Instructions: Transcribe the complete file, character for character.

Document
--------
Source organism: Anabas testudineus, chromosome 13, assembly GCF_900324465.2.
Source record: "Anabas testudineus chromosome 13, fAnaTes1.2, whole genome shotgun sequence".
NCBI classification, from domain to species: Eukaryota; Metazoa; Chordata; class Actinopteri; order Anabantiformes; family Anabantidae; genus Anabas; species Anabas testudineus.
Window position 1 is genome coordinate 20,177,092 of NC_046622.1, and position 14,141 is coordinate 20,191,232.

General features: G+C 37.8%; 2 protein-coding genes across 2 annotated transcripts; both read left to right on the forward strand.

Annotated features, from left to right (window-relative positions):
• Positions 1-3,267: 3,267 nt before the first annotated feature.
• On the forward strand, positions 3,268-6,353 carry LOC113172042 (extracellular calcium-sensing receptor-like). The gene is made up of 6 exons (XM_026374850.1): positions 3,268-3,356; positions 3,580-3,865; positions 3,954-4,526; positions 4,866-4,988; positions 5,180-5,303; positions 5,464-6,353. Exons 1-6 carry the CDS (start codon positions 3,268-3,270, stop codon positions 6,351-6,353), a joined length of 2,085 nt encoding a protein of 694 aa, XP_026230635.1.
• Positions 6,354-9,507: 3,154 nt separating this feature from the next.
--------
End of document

Source organism: Anabas testudineus, chromosome 13, assembly GCF_900324465.2.
Source record: "Anabas testudineus chromosome 13, fAnaTes1.2, whole genome shotgun sequence".
NCBI classification, from domain to species: Eukaryota; Metazoa; Chordata; class Actinopteri; order Anabantiformes; family Anabantidae; genus Anabas; species Anabas testudineus.
Window position 1 is genome coordinate 20,177,092 of NC_046622.1, and position 14,141 is coordinate 20,191,232.

General features: G+C 37.8%; 2 protein-coding genes across 2 annotated transcripts; both read left to right on the forward strand.

Annotated features, from left to right (window-relative positions):
• Positions 1-3,267: 3,267 nt before the first annotated feature.
• On the forward strand, positions 3,268-6,353 carry LOC113172042 (extracellular calcium-sensing receptor-like). The gene is made up of 6 exons (XM_026374850.1): positions 3,268-3,356; positions 3,580-3,865; positions 3,954-4,526; positions 4,866-4,988; positions 5,180-5,303; positions 5,464-6,353. Exons 1-6 carry the CDS (start codon positions 3,268-3,270, stop codon positions 6,351-6,353), a joined length of 2,085 nt encoding a protein of 694 aa, XP_026230635.1.
• Positions 6,354-9,507: 3,154 nt separating this feature from the next.